research / Briefing and working papers

Australian government support for research collaboration with the PRC

July 17 2023


When the 2022 round of the Australian Research Council (ARC)’s Discovery Projects [1] was announced, higher education watchers immediately identified what appeared to be a sharp decline in support for projects involving research collaboration with partners in the People’s Republic of China (PRC) – from between 50 and 80 in previous years to 23.[2] This followed allegations that such collaboration served as a conduit for espionage, foreign interference and intellectual property theft, as well as supporting ends that were contrary to Australian values.[3] These allegations prompted a variety of government responses, including the establishment in 2019 of a University Foreign Interference Taskforce that formulated guidelines to address such challenges.[4] These guidelines were subject to, in the Australian government’s words, a ‘refresh’ in 2021.[5] There has since emerged some evidence that some researchers based in Australia, particularly those with a mainland Chinese-background, were becoming ‘overcautious’ or ‘hesitant to apply for government grants’, with others leaving Australia altogether.[6]

This analysis aims to provide a deeper understanding of developments in Australian government funding support for research collaboration involving the PRC, and how these changes have affected mainland Chinese-background researchers based in Australia to date. To do so, data from three ARC grant schemes between 2019 and 2023 have been collected and analysed. The schemes include the Discovery Projects scheme, the Discovery Early Career Researcher Award (DECRA) scheme, and the Future Fellowship scheme. With a combined annual budget of roughly $400 million and an application success rate of just 19 percent, these three schemes are lucrative but extremely competitive.[7] 

Key takeaways

- By examining three of the Australian Research Council’s (ARC) grants schemes over the last five years, this analysis shows a sharp decline in funding support for collaboration with the People’s Republic of China (PRC) relative to other international partners. This is despite many of these other partners being less significant creators of knowledge globally.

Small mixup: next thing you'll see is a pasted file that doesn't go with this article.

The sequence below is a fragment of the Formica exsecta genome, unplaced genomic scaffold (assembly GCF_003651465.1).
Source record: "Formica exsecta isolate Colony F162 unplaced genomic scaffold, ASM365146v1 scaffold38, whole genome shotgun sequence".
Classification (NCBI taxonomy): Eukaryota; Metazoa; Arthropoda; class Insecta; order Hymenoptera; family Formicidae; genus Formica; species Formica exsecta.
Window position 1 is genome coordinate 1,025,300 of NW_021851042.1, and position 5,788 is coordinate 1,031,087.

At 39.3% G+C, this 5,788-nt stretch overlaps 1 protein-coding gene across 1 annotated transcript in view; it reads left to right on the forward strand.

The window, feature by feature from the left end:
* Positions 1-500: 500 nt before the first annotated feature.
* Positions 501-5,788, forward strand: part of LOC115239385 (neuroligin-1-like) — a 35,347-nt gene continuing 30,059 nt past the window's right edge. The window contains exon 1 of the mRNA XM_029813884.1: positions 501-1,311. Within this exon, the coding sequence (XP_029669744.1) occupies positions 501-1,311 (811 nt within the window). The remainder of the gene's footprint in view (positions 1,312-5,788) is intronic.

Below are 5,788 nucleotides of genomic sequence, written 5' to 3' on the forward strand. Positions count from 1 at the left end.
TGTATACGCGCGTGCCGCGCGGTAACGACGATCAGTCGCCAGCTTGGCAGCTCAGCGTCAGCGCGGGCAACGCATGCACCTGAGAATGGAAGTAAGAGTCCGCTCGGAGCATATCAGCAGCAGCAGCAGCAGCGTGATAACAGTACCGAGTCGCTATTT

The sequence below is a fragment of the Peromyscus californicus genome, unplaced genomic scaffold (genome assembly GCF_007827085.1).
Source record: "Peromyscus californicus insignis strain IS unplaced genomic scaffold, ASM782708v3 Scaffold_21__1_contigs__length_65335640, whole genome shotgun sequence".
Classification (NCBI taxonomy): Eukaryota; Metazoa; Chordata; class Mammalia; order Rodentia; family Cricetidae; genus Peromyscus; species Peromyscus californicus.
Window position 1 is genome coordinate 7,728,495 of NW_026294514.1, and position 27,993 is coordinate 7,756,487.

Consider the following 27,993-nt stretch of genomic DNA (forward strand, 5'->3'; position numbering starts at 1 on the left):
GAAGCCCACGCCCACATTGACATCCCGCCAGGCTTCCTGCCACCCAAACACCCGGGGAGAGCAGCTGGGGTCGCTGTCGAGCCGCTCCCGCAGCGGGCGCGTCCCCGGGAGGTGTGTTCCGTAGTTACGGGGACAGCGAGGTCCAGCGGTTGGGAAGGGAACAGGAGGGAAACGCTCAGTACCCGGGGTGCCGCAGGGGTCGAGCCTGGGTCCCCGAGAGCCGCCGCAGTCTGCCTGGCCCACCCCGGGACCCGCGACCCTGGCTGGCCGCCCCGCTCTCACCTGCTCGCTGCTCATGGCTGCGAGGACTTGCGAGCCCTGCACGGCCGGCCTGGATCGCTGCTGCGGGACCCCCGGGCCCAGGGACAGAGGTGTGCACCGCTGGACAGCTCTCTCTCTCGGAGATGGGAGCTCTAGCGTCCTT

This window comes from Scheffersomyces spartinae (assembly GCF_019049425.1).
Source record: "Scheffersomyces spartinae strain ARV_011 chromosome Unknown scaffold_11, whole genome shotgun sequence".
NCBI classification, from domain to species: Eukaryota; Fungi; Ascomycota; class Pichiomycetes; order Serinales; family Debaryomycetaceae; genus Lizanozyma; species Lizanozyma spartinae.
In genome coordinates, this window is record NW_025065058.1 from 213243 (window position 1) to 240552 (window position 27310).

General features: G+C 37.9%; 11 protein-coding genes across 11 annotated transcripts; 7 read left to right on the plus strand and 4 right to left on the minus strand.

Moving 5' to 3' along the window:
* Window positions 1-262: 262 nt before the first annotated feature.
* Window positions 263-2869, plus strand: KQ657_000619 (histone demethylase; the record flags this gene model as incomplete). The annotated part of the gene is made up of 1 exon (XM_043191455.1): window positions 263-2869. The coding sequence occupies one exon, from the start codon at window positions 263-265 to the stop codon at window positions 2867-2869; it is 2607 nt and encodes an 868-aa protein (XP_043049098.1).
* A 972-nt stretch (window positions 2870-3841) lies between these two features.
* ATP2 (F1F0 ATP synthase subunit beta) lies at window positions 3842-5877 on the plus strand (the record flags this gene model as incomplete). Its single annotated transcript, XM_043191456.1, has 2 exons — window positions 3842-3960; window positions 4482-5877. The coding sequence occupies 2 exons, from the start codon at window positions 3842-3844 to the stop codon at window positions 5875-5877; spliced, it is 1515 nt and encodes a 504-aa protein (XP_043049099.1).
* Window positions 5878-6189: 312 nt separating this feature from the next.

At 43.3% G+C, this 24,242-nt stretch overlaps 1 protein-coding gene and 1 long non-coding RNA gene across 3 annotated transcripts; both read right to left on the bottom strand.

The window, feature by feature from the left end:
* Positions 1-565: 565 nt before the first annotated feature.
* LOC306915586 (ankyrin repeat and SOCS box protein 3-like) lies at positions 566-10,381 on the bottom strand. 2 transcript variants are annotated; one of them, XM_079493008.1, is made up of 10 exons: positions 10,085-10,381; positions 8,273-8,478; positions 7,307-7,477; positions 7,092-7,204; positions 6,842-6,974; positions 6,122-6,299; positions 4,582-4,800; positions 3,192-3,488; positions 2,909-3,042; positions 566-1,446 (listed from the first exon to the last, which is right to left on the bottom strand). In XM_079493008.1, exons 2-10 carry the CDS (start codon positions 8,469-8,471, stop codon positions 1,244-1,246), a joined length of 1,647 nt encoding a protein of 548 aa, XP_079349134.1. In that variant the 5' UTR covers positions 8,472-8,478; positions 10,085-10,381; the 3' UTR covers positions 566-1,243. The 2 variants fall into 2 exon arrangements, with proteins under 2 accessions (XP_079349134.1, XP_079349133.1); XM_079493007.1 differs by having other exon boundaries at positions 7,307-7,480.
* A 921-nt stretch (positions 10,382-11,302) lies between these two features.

- The decline in funding support is more pronounced in some Australian universities and fields of research than others. There is also evidence suggesting that mainland Chinese-background researchers based in Australia have maintained their presence on successful grant teams, even as less support is provided to collaborate with researchers based in the PRC.

- There are legitimate reasons to curtail collaboration with PRC-based researchers in specifically defined areas on national security and ethical grounds. Australia’s national interest is not served, however, by overstating the threats, nor by a climate of uncertainty which prompts researchers to pre-emptively shy away from potentially productive collaborations in order to secure already scarce grant funding.

Ethan Pooley is an Administrative Assistant at the Australia-China Relations Institute, University of Technology Sydney (UTS:ACRI).

Professor James Laurenceson is Director of the Australia-China Relations Institute at the University of Technology Sydney.

To read the full paper please download the PDF



[1] The ARC Discovery Projects scheme ‘reflects the Australian Government’s commitment to excellence in research by providing grant funding to support research projects that may be undertaken by individual researchers or research teams.’ See Australian Research Council, Discovery projects, accessed July 4 2023 <>.

[2] John Ross, ‘Australia-China research collaboration nosedives’, Times Higher Education, February 17 2022 <>. 

[3] James Laurenceson, ‘Lessons from Chinese government interference in Australia’, 9DashLine, February 14 2022 <>.

[4] Australian Government Department of Education, University Foreign Interference Taskforce, accessed July 4 2023 <>.

[5] Australian Government Department of Education, ‘Refreshed Guidelines to counter foreign interference in the Australian university sector released’, November 17 2021 <>.

[6] Yun Jiang, ‘Winning hearts and minds: The PRC’s efforts to attract scientific talent’, China Matters, December 2022 <>.

[7] The budget and rate of success are a combination of the three schemes this paper is concerned with. See the ‘Summary of Outcomes’ of each individual scheme for exact figures. For Discovery Projects, see Australian Government – Australian Research Council, Selection Report: Discovery Projects 2023, accessed July 4 2023 <>; for Discovery Early Career Research Award, see Australian Government – Australian Research Council, Selection Report: Discovery Early Career Researcher Award 2023, accessed July 4 2023 <>; and for Future Fellowships, see Australian Government – Australian Research Council Selection Report: Future Fellowships 2022, accessed July 4 2022 <>.